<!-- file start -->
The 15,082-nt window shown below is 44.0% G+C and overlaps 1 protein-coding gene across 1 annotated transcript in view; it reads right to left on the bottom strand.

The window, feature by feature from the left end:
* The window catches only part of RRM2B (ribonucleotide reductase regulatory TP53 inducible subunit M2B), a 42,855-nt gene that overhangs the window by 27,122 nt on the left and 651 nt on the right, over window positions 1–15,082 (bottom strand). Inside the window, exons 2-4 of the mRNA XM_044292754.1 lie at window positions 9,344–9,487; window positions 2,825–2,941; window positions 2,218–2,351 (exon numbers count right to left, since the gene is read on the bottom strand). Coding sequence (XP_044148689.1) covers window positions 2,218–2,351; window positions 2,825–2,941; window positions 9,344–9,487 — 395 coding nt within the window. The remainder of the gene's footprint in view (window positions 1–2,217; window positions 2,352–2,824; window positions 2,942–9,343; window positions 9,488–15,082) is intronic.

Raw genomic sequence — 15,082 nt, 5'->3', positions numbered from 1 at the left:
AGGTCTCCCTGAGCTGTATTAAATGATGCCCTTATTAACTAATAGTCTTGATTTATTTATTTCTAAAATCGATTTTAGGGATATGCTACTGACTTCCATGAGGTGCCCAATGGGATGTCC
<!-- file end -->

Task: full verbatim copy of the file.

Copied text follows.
The 15,082-nt window shown below is 44.0% G+C and overlaps 1 protein-coding gene across 1 annotated transcript in view; it reads right to left on the bottom strand.

The window, feature by feature from the left end:
* The window catches only part of RRM2B (ribonucleotide reductase regulatory TP53 inducible subunit M2B), a 42,855-nt gene that overhangs the window by 27,122 nt on the left and 651 nt on the right, over window positions 1–15,082 (bottom strand). Inside the window, exons 2-4 of the mRNA XM_044292754.1 lie at window positions 9,344–9,487; window positions 2,825–2,941; window positions 2,218–2,351 (exon numbers count right to left, since the gene is read on the bottom strand). Coding sequence (XP_044148689.1) covers window positions 2,218–2,351; window positions 2,825–2,941; window positions 9,344–9,487 — 395 coding nt within the window. The remainder of the gene's footprint in view (window positions 1–2,217; window positions 2,352–2,824; window positions 2,942–9,343; window positions 9,488–15,082) is intronic.

Raw genomic sequence — 15,082 nt, 5'->3', positions numbered from 1 at the left:
AGGTCTCCCTGAGCTGTATTAAATGATGCCCTTATTAACTAATAGTCTTGATTTATTTATTTCTAAAATCGATTTTAGGGATATGCTACTGACTTCCATGAGGTGCCCAATGGGATGTCC